'Real Housewives of Salt Lake City' Star Jen Shah Pleads Guilty To Telemarketing Scam

·4 min read
Jen Shah on “Watch What Happens Live” in 2020. (Photo: Bravo via Getty Images)
Jen Shah on “Watch What Happens Live” in 2020. (Photo: Bravo via Getty Images)

Jen Shah on “Watch What Happens Live” in 2020. (Photo: Bravo via Getty Images)

Jenn Shah, a cast member on Bravo’s “Real Housewives of Salt Lake City,” has pleaded guilty to defrauding hundreds of victims in a yearslong telemarketing scheme.

The controversial reality star — who was fired from the show earlier this year for “offensive” social media posts — appeared in a New York court on Monday to take part in a change of plea hearing in which she changed her previous plea of not guilty. Shah pleaded guilty to one count of conspiracy to commit wire fraud in connection with telemarketing. 

She also agreed to forfeit $6.5 million and to pay restitution up to $9.5 million.

Shah now faces a maximum sentence of 30 years in prison, according to the DOJ.

But as CNN pointed out, the guidelines are only advisory. She will be sentenced later this year on Nov. 28.

“In 2012 to March 2021 in the Southern District of New York and elsewhere, I agreed with others to commit wire fraud,” Shah told Judge Sidney Stein in court, reading from a prepared statement, according to ABC News. “I knew this was wrong. I knew many people were harmed and I’m so sorry.”

On Monday, photos of Shah entering the hearing were shared on social media by Josh Russell, a Manhattan federal court reporter for Courthouse News.

Prosecutors said that since 2012, Shah and others sold so-called “business services” to the alleged victims throughout the country. This included website design services to seniors who didn’t own computers, CNN reported.

Shah, who lives in Salt Lake City, Utah, began operating a Manhattan-based sales floor in 2017. The DOJ said in its statement Shah controlled the day-to-day operations of the Manhattan sales floor between 2018 and 2020. Shah and other participants also allegedly attempted to hide their crimes by using encrypted messaging apps, registering companies under the name of family members and others, and setting up an offshore bank account and business operations in Kosovo, according to court filings and prosecutors.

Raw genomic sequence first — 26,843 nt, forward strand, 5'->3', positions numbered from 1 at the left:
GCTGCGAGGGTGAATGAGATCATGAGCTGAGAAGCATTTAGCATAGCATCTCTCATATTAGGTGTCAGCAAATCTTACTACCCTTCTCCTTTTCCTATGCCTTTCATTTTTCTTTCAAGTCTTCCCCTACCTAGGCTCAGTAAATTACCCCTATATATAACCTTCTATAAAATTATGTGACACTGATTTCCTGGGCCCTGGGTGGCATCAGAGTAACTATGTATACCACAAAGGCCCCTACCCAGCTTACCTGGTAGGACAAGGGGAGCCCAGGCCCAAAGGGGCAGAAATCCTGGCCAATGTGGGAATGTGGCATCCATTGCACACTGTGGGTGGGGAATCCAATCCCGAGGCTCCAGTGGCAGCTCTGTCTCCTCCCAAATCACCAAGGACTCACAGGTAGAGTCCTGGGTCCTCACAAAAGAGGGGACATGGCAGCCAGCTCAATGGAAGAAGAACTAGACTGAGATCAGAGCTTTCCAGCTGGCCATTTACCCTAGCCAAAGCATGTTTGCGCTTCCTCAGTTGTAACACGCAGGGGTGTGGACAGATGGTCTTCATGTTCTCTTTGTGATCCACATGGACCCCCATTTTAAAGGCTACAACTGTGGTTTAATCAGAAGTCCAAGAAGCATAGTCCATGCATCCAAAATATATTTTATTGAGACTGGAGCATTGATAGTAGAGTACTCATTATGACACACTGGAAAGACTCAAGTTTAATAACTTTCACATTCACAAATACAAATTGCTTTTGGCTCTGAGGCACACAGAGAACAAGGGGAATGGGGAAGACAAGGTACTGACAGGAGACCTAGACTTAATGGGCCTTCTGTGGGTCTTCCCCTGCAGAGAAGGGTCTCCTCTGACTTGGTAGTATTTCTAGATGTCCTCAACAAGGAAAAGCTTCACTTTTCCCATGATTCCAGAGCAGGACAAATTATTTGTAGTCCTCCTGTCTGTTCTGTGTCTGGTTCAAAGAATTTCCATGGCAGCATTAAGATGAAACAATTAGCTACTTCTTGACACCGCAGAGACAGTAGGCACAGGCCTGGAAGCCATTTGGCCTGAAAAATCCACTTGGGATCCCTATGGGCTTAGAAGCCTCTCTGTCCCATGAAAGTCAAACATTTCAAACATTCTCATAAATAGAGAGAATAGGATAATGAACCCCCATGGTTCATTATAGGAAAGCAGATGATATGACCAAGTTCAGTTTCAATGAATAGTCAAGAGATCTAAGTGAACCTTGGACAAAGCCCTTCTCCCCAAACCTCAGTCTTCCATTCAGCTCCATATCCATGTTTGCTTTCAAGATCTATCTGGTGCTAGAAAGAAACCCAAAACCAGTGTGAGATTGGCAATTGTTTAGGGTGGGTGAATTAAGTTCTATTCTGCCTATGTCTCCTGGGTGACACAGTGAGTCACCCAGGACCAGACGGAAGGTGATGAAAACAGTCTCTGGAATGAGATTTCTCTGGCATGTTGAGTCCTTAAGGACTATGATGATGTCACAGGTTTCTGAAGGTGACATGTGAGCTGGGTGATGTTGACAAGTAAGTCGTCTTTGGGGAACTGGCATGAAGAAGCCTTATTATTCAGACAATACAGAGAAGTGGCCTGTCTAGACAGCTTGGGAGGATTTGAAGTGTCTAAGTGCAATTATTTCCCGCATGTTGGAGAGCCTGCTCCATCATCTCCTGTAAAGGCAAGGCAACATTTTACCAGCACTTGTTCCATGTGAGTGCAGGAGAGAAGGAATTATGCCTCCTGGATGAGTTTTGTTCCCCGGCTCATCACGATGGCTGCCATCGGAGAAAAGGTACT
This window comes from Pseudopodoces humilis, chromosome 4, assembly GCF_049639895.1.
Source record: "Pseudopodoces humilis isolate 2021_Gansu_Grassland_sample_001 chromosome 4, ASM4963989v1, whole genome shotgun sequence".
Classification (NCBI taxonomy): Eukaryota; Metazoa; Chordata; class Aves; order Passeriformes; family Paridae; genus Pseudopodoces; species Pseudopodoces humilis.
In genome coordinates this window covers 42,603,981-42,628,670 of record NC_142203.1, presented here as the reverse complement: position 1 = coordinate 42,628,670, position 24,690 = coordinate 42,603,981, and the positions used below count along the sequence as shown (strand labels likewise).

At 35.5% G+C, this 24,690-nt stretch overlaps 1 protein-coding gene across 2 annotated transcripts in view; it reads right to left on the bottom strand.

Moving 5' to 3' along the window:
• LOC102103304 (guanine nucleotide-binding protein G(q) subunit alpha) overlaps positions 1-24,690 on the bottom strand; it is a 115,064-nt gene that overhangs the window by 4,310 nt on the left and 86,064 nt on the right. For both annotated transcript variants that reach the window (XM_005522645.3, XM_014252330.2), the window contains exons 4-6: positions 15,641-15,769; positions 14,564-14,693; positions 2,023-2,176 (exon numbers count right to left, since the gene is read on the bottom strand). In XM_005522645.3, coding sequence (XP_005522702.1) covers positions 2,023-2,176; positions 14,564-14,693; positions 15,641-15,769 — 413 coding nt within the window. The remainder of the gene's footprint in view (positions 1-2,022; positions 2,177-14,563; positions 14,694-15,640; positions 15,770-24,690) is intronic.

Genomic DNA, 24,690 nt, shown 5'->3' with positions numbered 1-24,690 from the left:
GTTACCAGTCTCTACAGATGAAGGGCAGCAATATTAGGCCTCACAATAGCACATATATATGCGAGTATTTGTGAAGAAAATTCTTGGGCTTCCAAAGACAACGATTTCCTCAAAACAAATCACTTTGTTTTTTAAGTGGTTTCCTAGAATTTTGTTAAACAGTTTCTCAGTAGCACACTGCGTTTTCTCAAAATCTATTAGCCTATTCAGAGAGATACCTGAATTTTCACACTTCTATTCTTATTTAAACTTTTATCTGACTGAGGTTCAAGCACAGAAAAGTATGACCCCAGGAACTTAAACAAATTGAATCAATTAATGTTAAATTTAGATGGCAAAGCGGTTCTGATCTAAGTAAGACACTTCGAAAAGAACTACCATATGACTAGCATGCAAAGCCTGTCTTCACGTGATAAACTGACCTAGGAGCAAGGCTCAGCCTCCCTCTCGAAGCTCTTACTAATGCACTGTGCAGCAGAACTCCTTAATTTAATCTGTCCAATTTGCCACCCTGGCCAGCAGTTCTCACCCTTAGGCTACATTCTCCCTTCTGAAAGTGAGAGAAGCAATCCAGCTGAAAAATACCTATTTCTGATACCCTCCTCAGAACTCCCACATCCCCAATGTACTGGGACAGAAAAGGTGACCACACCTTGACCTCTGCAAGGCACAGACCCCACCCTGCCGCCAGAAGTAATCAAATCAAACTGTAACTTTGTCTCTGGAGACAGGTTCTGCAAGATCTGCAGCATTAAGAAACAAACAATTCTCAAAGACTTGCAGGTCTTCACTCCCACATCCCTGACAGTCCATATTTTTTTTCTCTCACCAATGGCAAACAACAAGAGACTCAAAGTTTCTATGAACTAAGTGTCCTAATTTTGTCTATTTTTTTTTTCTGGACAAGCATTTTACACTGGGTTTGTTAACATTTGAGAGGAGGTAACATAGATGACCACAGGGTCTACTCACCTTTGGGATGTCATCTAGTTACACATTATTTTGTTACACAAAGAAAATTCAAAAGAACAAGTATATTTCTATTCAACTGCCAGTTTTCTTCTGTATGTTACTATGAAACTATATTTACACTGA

Shah on a reunion special of “Real Housewives of Salt Lake City” in 2021. (Photo: Bravo via Getty Images)
Shah on a reunion special of “Real Housewives of Salt Lake City” in 2021. (Photo: Bravo via Getty Images)

Shah on a reunion special of “Real Housewives of Salt Lake City” in 2021. (Photo: Bravo via Getty Images)

Shah was arrested and charged along with her business partner Stuart Smith in March 2021.

“Jennifer Shah, who portrays herself as a wealthy and successful businessperson on ‘reality’ television, and Stuart Smith, who is portrayed as Shah’s ‘first assistant,’ allegedly generated and sold ‘lead lists’ of innocent individuals for other members of their scheme to repeatedly scam,” Manhattan U.S. Attorney Audrey Strauss previously said in a March press release. “In actual reality and as alleged, the so-called business opportunities pushed on the victims by Shah, Smith, and their co-conspirators were just fraudulent schemes, motivated by greed, to steal victims’ money. Now, these defendants face time in prison for their alleged crimes.”

A Season 1 promo photo of “Real Housewives of Salt Lake City” stars Lisa Barlow, Mary Cosby, Heather Gay, Shah, Whitney Rose and Meredith Marks. (Photo: Bravo via Getty Images)
A Season 1 promo photo of “Real Housewives of Salt Lake City” stars Lisa Barlow, Mary Cosby, Heather Gay, Shah, Whitney Rose and Meredith Marks. (Photo: Bravo via Getty Images)

A Season 1 promo photo of “Real Housewives of Salt Lake City” stars Lisa Barlow, Mary Cosby, Heather Gay, Shah, Whitney Rose and Meredith Marks. (Photo: Bravo via Getty Images)

U.S. Attorney Damian Williams said in a statement Monday that Shah “was a key participant in a nationwide scheme that targeted elderly, vulnerable victims.”

“These victims were sold false promises of financial security but instead Shah and her co-conspirators defrauded them out of their savings and left them with nothing to show for it,” Williams said.

Shah’s arrest, though not on camera, and its aftermath were extensively covered in Season 2 of “Real Housewives of Salt Lake City.” On the reality show, fellow cast members speculated and sparred over the culpability of Shah’s business — and Shah maintained her innocence until her guilty plea Monday.

She even went as far as to state in a tagline for show promos that “the only thing I’m guilty of is being Shah-mazing.”

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This article originally appeared on HuffPost and has been updated.